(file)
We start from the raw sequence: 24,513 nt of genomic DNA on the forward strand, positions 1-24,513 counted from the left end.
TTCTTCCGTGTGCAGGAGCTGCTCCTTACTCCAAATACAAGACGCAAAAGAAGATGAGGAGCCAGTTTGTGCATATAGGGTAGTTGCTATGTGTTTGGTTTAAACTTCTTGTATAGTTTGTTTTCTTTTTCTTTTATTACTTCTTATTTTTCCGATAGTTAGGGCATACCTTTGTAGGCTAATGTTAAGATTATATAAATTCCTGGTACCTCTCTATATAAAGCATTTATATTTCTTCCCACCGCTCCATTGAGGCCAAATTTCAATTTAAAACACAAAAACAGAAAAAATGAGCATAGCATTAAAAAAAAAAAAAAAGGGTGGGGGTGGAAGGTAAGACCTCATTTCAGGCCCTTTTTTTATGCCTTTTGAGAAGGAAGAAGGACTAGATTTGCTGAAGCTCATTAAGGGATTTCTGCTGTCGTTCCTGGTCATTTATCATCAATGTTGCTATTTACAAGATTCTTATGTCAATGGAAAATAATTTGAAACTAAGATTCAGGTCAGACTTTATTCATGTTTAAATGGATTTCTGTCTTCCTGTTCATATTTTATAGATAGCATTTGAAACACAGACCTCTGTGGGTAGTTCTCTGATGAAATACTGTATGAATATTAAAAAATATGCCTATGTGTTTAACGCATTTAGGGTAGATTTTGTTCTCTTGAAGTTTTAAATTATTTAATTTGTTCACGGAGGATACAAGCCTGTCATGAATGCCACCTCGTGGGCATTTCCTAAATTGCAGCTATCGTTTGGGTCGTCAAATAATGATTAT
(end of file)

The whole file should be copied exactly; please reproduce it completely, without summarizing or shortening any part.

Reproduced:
We start from the raw sequence: 24,513 nt of genomic DNA on the forward strand, positions 1-24,513 counted from the left end.
TTCTTCCGTGTGCAGGAGCTGCTCCTTACTCCAAATACAAGACGCAAAAGAAGATGAGGAGCCAGTTTGTGCATATAGGGTAGTTGCTATGTGTTTGGTTTAAACTTCTTGTATAGTTTGTTTTCTTTTTCTTTTATTACTTCTTATTTTTCCGATAGTTAGGGCATACCTTTGTAGGCTAATGTTAAGATTATATAAATTCCTGGTACCTCTCTATATAAAGCATTTATATTTCTTCCCACCGCTCCATTGAGGCCAAATTTCAATTTAAAACACAAAAACAGAAAAAATGAGCATAGCATTAAAAAAAAAAAAAAAGGGTGGGGGTGGAAGGTAAGACCTCATTTCAGGCCCTTTTTTTATGCCTTTTGAGAAGGAAGAAGGACTAGATTTGCTGAAGCTCATTAAGGGATTTCTGCTGTCGTTCCTGGTCATTTATCATCAATGTTGCTATTTACAAGATTCTTATGTCAATGGAAAATAATTTGAAACTAAGATTCAGGTCAGACTTTATTCATGTTTAAATGGATTTCTGTCTTCCTGTTCATATTTTATAGATAGCATTTGAAACACAGACCTCTGTGGGTAGTTCTCTGATGAAATACTGTATGAATATTAAAAAATATGCCTATGTGTTTAACGCATTTAGGGTAGATTTTGTTCTCTTGAAGTTTTAAATTATTTAATTTGTTCACGGAGGATACAAGCCTGTCATGAATGCCACCTCGTGGGCATTTCCTAAATTGCAGCTATCGTTTGGGTCGTCAAATAATGATTAT